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Pediatrics. 2010 Oct;126(4):e843-50. doi: 10.1542/peds.2010-0256. Epub 2010 Sep 27.

Prenatal alcohol exposure and risk of birth defects.

Author information

1
Telethon Institute for Child Health Research, Centre for Child Health Research, Department of Health Economics, School of Population Health, University of Western Australia, PO Box 855, West Perth, WA 6872, Australia. colleeno@ichr.uwa.edu.au

Abstract

OBJECTIVE:

The goal was to examine the associations between dose, pattern, and timing of prenatal alcohol exposure (PAE) and birth defects.

METHODS:

Data from a randomly selected, population-based cohort of nonindigenous women who gave birth to a live infant in Western Australia (WA) between 1995 and 1997 (N=4714) were linked to WA Midwives Notification System and WA Birth Defects Registry data. We assessed the associations of PAE before pregnancy, in the first trimester, and in late pregnancy with any birth defect and with birth defects classified as alcohol-related birth defects (ARBDs) by the Institute of Medicine (IOM), by using logistic regression.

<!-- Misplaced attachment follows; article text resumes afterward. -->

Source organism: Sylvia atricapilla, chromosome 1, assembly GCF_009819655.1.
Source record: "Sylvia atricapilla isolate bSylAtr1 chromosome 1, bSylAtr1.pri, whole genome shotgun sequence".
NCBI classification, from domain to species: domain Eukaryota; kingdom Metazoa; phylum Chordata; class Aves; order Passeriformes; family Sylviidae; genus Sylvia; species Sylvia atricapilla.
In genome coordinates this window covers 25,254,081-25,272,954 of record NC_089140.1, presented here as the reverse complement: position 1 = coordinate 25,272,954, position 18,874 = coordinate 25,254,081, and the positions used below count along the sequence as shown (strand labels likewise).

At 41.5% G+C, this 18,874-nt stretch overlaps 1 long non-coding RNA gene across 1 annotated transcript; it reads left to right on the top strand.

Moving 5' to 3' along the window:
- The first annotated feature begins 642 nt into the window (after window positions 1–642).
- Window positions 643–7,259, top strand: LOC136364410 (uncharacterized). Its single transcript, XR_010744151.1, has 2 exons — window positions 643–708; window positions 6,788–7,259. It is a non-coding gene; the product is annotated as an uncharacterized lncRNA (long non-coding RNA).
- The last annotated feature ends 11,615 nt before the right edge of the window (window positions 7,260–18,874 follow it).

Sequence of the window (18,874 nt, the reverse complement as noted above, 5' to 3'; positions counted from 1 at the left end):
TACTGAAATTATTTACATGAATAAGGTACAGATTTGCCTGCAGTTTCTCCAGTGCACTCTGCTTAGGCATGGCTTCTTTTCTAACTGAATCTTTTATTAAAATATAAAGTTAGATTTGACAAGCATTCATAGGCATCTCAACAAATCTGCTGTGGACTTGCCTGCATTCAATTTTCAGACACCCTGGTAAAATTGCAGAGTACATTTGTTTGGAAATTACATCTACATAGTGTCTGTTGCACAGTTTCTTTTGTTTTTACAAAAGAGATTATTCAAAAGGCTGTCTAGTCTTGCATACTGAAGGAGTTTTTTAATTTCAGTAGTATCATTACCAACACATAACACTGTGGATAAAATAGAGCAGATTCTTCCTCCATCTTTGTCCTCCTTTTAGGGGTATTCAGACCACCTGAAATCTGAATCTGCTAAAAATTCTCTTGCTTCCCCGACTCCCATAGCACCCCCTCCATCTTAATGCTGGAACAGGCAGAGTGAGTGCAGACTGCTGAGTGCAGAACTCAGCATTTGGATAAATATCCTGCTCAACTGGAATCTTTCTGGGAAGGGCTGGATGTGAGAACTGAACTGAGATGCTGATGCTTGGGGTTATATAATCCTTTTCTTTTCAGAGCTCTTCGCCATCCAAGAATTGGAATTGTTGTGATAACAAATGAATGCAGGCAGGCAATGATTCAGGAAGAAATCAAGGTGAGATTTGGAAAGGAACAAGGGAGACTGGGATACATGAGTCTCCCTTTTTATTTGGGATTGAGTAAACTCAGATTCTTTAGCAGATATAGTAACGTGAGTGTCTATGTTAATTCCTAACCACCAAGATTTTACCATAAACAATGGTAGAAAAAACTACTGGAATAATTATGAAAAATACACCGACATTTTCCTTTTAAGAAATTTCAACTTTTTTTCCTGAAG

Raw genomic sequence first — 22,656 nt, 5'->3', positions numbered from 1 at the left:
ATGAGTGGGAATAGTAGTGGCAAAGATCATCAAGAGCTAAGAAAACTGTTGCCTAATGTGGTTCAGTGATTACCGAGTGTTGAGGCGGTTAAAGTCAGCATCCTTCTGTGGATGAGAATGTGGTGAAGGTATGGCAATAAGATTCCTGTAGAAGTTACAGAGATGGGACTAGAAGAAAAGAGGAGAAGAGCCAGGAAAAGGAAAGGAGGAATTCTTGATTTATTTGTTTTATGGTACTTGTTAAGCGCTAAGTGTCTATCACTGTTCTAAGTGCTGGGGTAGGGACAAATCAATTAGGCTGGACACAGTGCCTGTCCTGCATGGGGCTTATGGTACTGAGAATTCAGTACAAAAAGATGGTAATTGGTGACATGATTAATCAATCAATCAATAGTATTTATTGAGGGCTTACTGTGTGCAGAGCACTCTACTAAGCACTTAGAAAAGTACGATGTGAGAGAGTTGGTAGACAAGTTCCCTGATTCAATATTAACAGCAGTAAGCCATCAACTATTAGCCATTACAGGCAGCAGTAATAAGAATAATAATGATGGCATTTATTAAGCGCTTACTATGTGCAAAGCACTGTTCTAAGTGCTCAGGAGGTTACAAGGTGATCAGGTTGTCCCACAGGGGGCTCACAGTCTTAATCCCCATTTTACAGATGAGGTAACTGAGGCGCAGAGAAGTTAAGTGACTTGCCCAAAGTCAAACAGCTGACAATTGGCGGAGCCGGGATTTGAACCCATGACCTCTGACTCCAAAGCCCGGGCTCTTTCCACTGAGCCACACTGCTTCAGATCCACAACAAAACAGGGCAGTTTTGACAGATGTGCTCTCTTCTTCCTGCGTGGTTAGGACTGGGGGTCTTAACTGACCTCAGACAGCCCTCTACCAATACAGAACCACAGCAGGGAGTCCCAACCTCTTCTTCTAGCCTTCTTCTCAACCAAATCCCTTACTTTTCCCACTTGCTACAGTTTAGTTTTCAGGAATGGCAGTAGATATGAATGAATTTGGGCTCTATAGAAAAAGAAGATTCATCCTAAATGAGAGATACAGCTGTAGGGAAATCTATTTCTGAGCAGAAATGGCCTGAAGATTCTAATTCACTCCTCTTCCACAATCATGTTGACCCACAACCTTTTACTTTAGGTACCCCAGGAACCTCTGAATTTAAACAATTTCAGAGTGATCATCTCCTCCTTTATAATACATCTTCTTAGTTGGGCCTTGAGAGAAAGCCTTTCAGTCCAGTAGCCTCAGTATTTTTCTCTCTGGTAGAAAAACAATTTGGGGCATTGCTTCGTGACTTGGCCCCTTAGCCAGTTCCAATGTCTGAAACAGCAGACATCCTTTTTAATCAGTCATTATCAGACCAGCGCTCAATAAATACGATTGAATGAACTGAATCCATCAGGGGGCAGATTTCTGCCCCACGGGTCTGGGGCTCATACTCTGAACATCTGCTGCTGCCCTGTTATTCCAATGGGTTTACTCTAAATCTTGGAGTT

RESULTS:

The prevalence of birth defects classified as ARBDs by the IOM was low. Compared with abstinence, heavy PAE in the first trimester was associated with increased odds of birth defects classified as ARBDs (adjusted odds ratio: 4.6 [95% confidence interval: 1.5-14.3]), with similar findings after validation through bootstrap analysis. There was no association between low or moderate PAE and birth defects.

CONCLUSIONS:

A fourfold increased risk of birth defects classified as ARBDs was observed after heavy PAE in the first trimester. Many individual birth defects included in the IOM classification for ARBDs either were not present in this cohort or were not associated with PAE. Large, population-based studies are needed to strengthen the evidence base for ARBDs.

PMID:
20876169
DOI:
10.1542/peds.2010-0256
[Indexed for MEDLINE]

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